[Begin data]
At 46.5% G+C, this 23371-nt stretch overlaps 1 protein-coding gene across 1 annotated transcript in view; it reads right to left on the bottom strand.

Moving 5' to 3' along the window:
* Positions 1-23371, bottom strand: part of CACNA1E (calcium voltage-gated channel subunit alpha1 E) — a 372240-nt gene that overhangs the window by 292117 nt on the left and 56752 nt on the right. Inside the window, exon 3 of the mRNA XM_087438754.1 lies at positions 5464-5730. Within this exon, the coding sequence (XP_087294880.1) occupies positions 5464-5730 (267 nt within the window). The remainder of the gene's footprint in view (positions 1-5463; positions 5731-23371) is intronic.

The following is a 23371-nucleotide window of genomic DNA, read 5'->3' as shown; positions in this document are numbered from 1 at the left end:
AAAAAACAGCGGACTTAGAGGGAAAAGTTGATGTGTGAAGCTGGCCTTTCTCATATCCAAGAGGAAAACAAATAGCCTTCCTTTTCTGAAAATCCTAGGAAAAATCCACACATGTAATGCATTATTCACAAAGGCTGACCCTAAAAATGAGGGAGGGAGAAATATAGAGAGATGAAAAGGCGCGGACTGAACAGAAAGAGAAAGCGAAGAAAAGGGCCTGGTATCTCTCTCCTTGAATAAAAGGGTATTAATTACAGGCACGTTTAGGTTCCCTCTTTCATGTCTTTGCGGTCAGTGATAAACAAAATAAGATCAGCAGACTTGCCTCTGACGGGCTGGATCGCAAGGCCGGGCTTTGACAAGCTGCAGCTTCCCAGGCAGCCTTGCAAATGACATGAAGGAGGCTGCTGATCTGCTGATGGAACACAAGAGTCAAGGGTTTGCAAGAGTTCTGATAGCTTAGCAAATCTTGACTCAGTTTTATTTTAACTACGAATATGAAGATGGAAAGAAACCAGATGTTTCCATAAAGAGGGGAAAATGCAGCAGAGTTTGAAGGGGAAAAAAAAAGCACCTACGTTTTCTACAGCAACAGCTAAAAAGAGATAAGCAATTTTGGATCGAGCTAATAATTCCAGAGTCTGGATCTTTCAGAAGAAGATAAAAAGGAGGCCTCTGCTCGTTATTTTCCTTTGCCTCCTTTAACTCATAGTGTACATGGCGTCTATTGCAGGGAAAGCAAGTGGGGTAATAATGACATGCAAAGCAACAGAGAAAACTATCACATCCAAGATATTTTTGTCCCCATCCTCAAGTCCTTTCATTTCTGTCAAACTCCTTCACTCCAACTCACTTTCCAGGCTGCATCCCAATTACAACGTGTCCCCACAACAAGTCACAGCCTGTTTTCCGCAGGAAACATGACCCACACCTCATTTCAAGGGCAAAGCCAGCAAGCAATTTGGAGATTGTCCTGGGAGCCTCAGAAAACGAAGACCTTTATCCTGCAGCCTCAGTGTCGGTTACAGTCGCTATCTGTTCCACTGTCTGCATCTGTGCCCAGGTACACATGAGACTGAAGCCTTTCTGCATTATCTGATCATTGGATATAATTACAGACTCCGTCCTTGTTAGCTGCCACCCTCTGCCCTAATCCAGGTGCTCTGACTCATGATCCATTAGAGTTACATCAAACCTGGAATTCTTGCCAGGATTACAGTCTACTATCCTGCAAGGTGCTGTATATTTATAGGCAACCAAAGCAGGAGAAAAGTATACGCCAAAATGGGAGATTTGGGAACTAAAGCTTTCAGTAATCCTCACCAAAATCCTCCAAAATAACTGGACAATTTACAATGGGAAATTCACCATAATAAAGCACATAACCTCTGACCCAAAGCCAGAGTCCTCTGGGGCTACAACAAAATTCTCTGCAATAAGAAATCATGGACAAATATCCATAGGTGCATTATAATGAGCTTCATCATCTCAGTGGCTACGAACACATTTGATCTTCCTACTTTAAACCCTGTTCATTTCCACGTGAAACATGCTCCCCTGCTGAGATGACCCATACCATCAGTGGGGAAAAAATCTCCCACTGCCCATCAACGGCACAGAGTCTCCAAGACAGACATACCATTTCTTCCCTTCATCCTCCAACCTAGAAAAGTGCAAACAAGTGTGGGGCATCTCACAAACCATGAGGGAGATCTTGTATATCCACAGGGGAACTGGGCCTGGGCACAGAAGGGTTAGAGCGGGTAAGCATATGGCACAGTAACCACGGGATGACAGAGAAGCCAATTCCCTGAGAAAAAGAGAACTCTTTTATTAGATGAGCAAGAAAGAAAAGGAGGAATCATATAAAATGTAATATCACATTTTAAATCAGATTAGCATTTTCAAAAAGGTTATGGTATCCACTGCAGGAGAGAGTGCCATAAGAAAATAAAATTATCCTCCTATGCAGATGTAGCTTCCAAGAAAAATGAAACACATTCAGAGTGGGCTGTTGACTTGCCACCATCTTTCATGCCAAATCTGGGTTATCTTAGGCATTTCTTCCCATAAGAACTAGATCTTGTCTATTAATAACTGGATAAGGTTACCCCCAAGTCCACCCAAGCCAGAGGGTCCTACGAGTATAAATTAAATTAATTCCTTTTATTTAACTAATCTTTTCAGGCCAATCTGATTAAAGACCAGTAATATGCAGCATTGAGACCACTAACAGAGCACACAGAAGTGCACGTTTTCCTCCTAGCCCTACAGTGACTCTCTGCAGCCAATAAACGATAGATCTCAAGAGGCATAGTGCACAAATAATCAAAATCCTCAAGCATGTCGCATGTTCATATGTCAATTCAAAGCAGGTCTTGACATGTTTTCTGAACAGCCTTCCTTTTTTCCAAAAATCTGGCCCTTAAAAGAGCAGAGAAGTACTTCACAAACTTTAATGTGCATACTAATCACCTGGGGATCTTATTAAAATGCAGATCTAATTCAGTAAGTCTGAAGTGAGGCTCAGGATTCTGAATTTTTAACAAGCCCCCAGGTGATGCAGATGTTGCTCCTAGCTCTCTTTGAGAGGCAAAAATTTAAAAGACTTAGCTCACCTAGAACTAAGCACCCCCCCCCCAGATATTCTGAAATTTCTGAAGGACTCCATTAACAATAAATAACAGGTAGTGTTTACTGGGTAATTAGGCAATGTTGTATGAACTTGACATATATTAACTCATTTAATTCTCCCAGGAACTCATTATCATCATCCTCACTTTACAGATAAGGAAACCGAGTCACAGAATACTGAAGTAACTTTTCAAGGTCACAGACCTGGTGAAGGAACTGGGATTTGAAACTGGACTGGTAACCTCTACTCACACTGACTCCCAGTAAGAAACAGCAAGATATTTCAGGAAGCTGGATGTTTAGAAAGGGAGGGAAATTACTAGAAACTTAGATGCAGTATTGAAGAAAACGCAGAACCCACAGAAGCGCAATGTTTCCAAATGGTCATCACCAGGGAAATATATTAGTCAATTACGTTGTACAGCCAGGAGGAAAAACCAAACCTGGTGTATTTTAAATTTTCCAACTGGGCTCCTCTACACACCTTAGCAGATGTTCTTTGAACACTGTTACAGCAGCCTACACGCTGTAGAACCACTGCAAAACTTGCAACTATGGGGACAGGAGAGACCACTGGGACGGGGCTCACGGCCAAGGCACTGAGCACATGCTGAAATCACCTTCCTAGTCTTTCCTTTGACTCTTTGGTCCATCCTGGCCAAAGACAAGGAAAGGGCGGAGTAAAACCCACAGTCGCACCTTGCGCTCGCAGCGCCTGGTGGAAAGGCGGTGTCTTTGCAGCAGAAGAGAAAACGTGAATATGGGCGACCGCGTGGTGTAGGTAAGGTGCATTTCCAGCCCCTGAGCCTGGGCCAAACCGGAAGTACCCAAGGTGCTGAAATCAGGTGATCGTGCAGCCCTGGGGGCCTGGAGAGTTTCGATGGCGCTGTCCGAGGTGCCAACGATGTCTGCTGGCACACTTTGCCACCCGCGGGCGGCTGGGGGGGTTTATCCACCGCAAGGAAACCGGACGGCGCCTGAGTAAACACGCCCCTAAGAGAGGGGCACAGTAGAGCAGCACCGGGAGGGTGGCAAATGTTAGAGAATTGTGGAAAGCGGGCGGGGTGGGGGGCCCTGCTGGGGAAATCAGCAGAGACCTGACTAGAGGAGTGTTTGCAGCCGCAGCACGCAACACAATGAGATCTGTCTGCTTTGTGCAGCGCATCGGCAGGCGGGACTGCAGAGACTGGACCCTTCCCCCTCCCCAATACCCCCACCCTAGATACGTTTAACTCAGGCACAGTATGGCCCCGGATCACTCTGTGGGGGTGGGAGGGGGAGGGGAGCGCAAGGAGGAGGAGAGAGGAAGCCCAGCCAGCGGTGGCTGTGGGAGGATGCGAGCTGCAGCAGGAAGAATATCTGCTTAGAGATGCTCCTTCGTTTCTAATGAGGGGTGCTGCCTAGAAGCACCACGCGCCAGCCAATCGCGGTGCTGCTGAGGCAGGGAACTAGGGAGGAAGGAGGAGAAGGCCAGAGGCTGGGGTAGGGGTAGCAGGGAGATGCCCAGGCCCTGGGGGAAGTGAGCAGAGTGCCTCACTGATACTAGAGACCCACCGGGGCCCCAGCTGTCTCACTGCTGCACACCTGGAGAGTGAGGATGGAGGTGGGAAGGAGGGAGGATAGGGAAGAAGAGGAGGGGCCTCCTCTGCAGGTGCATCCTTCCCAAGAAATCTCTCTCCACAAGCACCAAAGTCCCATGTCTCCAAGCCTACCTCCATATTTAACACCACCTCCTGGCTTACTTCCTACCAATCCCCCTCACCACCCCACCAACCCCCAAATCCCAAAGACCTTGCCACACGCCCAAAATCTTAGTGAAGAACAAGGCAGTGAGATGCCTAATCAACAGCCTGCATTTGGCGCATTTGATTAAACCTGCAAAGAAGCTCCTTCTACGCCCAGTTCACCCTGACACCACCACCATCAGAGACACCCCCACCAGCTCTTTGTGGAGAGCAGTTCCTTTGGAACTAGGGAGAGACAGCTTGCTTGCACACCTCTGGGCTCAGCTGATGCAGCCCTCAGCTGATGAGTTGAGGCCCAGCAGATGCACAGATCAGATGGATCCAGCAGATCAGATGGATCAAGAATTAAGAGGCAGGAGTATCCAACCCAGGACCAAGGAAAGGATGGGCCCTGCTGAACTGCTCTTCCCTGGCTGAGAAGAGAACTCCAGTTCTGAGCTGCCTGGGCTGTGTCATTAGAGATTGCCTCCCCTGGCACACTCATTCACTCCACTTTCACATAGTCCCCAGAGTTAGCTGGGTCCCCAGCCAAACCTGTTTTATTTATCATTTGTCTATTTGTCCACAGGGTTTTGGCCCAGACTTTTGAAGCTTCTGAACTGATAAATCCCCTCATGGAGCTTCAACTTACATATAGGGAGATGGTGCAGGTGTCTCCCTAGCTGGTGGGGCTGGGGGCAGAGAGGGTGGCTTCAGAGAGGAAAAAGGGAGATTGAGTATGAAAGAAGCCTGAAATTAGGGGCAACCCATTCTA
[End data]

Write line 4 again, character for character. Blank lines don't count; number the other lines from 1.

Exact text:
The following is a 23371-nucleotide window of genomic DNA, read 5'->3' as shown; positions in this document are numbered from 1 at the left end: